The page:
"The server's been slow all day. Fix it."
Sooner or later, it happens to everyone. Maybe the new marketing campaign doubled your server load. Maybe a new application is more demanding than you thought it would be. For whatever reason, the server is too slow, and you have to fix it.
But wait a minute - before you call your vendor, or hold a three-hour engineering meeting, or scour the net for tuning tips, take the time to monitor the server when it's slow. You should be able to see where the bottleneck is: CPU, memory, disk, or network. Knowing this from the start will make it easier to find a solution, and you'll waste less time chasing bottlenecks that aren't there.
The first step is to figure out when the server is slowing down. There's no point looking for a leak unless it's raining. Servers tend to see peak loads diurnally: there's a lot of load in the morning as everyone logs in for the first time, and another load peak in the afternoon or early evening. But other factors can interfere with this pattern: maybe your slowdown is caused by a monthly report, instead. There may be a pattern in the user complaints, or maybe the server is always slow.
Finding the Bottleneck
Once you've figured out when to monitor the server, look at one subsystem at a time. Let's start by ruling out the network.
If your server is on the Internet, chances are you have a limited-bandwidth pipe from your ISP, or metered bandwidth from
Do your bandwidth peaks match up with your server slowdowns? Are you regularly using all of your available bandwidth?
If your server only communicates with 10BaseT and Fast Ethernet clients, then the network is less likely to be a bottleneck. But it's still worth looking at your network utilization - especially if you can't pin your performance problems on the CPU, memory, or disk.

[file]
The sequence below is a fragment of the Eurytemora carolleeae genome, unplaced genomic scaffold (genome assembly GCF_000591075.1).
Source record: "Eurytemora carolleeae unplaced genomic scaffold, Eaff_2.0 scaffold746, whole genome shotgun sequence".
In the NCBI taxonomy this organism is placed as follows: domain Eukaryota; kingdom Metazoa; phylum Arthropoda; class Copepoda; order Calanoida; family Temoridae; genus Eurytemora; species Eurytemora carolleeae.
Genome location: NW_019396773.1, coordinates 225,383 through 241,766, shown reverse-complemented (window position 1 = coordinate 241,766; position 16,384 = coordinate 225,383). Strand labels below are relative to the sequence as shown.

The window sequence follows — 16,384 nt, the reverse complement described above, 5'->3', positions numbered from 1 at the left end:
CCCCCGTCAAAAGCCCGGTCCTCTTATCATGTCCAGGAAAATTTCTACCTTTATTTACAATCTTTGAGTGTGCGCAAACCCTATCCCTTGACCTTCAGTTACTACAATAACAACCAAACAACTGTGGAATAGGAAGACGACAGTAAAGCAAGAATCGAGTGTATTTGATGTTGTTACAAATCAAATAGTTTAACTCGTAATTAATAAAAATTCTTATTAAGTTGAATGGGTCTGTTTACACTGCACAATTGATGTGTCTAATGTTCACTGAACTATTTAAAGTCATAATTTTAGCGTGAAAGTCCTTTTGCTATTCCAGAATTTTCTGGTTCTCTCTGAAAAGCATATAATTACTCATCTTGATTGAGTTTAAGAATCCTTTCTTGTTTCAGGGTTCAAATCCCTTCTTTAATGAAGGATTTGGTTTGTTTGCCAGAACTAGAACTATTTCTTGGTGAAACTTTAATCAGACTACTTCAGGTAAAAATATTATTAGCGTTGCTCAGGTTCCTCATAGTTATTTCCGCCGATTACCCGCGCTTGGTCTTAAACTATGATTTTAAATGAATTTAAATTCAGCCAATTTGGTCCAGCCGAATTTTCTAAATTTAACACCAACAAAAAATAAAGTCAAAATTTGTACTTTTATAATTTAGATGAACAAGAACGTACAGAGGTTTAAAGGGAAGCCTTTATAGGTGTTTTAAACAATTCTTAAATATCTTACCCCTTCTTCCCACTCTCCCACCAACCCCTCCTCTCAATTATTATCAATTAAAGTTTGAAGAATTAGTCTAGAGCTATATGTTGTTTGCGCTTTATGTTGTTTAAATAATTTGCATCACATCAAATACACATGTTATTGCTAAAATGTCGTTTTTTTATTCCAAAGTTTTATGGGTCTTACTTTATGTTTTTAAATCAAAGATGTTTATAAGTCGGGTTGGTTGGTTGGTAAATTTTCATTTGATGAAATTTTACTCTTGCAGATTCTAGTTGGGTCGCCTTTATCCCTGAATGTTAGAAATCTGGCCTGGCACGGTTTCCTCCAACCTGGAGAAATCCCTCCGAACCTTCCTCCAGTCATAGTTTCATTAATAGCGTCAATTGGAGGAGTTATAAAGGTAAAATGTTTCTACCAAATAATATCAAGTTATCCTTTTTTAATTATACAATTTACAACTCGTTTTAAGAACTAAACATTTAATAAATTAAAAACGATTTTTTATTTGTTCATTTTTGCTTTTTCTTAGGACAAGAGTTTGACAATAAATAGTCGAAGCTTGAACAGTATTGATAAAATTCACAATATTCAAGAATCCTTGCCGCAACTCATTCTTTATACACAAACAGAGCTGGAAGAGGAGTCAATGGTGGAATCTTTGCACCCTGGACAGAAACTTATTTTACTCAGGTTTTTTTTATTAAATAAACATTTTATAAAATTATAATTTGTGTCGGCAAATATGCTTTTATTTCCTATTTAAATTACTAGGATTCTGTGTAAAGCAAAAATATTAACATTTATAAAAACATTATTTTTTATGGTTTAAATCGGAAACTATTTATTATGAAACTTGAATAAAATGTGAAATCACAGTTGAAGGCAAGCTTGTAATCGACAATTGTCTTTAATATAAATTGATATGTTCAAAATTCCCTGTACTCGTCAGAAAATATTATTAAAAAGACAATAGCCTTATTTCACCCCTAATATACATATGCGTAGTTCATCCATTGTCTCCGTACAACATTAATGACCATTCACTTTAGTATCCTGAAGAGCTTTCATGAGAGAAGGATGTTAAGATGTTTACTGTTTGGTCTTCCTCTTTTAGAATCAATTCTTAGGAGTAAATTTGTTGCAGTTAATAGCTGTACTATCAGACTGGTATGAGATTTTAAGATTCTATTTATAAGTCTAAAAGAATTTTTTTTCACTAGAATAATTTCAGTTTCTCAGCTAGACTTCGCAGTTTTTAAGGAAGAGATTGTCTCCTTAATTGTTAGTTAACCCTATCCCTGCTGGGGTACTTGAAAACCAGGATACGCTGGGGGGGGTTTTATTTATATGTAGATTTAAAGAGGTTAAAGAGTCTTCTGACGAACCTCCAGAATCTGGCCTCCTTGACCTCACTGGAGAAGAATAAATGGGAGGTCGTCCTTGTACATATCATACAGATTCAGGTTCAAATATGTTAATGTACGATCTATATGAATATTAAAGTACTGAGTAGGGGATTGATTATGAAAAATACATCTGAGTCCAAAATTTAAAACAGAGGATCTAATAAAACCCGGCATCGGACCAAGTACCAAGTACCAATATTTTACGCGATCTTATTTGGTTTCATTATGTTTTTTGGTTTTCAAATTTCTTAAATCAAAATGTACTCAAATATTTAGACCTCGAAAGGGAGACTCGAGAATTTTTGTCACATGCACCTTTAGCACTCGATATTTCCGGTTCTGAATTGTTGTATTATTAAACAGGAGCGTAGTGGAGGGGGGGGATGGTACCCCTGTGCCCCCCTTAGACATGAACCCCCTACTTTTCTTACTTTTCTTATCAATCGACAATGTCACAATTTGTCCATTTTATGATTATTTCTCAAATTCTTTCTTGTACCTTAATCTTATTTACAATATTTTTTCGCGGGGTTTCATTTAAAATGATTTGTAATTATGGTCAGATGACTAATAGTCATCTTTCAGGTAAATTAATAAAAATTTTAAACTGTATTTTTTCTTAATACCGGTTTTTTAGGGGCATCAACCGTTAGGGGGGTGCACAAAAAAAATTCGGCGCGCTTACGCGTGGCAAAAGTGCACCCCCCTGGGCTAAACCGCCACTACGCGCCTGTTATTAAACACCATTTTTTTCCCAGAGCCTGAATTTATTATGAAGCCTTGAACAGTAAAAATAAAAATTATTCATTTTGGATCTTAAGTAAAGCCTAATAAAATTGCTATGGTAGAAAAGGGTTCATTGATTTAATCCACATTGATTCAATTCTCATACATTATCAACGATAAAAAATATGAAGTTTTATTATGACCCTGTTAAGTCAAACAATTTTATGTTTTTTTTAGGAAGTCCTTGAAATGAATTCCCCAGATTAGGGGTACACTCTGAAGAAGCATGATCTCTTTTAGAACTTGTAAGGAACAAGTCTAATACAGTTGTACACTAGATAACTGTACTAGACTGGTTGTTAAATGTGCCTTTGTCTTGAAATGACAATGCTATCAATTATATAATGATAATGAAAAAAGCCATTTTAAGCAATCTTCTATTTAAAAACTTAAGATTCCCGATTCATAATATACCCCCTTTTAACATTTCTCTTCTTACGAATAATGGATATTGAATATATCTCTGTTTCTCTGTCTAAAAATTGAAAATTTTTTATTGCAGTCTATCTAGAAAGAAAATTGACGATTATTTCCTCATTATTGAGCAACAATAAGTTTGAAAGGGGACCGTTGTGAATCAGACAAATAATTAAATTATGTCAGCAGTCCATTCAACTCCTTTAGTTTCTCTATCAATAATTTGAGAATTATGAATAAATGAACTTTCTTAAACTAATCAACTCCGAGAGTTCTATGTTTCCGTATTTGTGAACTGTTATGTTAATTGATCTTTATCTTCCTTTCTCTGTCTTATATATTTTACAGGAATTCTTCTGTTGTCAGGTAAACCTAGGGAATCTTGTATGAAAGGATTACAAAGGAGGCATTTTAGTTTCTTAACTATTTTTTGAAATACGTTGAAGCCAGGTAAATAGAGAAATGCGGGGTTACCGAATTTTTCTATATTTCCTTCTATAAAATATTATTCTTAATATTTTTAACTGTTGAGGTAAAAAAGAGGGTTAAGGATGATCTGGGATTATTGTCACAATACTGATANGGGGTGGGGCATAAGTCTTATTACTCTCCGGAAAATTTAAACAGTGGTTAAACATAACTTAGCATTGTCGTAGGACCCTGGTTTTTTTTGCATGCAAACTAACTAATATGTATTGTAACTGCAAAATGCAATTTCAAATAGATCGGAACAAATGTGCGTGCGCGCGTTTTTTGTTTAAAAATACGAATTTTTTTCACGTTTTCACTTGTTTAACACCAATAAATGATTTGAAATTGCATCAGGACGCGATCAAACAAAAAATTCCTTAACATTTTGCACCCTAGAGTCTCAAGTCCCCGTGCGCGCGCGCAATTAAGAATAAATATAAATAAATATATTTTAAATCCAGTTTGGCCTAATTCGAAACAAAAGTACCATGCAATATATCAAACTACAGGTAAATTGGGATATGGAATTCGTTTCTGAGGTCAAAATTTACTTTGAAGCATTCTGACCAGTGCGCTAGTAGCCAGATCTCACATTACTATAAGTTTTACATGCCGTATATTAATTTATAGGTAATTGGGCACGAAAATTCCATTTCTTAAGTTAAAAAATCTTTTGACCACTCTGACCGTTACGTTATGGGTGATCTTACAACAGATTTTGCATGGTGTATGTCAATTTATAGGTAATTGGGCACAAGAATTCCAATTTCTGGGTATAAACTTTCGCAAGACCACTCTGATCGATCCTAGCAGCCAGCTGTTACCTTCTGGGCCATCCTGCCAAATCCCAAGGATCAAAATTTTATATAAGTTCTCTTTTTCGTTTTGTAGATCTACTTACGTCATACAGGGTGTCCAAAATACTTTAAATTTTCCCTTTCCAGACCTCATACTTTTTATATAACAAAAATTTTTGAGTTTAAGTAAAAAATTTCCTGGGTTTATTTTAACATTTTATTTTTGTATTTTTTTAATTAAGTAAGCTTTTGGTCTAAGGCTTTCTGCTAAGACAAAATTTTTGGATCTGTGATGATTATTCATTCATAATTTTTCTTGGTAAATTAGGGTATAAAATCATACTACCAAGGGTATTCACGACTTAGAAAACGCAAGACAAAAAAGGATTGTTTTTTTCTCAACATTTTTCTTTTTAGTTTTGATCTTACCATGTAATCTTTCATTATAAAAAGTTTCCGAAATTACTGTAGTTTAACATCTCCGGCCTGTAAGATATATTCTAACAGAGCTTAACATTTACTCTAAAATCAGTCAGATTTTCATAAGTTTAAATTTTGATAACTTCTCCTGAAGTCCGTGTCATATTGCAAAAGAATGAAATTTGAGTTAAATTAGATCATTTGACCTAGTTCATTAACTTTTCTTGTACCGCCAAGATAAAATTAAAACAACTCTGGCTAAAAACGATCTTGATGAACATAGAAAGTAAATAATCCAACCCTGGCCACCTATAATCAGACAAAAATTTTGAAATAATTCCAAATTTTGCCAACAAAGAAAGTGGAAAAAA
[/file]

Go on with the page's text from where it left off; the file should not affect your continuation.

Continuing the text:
Checking memory utilization is fairly easy. On Windows NT or 2000, use ctrl-alt-delete to bring up the Task Manager. On Solaris or Linux, run the top program (Linux's /proc/meminfo file also contains useful information).
How much physical memory do you have, and how much is being used? Note that the amount of free memory can be a little deceptive in Linux, since the system tends to use all available free memory for caching: it's more reliable to look at /proc/meminfo, which will tell you the exact amount of RAM used as cache.
If all of your server's memory is in use during peak periods, your server may spend much of its time moving data between memory and swap (also known as virtual memory). The top program shows swap time on Solaris, and on Linux you can watch for the kswapd program. If lots of time is being spent on swap, then memory is probably your bottleneck.
While we're in Task Manager or top, let's take a look at CPU utilization. Does the server have idle time? Idle time of 10% or less generally indicates a CPU-bound application. Also, if you're looking at top, note the load average. Ideally, the load average should be less than or equal to the number of CPUs.